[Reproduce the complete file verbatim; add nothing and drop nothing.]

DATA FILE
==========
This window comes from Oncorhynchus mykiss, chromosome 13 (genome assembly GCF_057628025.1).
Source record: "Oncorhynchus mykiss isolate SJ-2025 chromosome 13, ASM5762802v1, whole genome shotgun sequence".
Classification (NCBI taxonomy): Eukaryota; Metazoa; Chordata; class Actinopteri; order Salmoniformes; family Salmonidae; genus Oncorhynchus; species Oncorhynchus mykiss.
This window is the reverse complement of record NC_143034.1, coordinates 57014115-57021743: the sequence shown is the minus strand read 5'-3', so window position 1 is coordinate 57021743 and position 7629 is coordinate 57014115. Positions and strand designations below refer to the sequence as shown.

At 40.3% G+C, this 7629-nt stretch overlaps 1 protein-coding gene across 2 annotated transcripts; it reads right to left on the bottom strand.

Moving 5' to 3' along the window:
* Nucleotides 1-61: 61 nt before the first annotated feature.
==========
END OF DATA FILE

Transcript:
This window comes from Oncorhynchus mykiss, chromosome 13 (genome assembly GCF_057628025.1).
Source record: "Oncorhynchus mykiss isolate SJ-2025 chromosome 13, ASM5762802v1, whole genome shotgun sequence".
Classification (NCBI taxonomy): Eukaryota; Metazoa; Chordata; class Actinopteri; order Salmoniformes; family Salmonidae; genus Oncorhynchus; species Oncorhynchus mykiss.
This window is the reverse complement of record NC_143034.1, coordinates 57014115-57021743: the sequence shown is the minus strand read 5'-3', so window position 1 is coordinate 57021743 and position 7629 is coordinate 57014115. Positions and strand designations below refer to the sequence as shown.

At 40.3% G+C, this 7629-nt stretch overlaps 1 protein-coding gene across 2 annotated transcripts; it reads right to left on the bottom strand.

Moving 5' to 3' along the window:
* Nucleotides 1-61: 61 nt before the first annotated feature.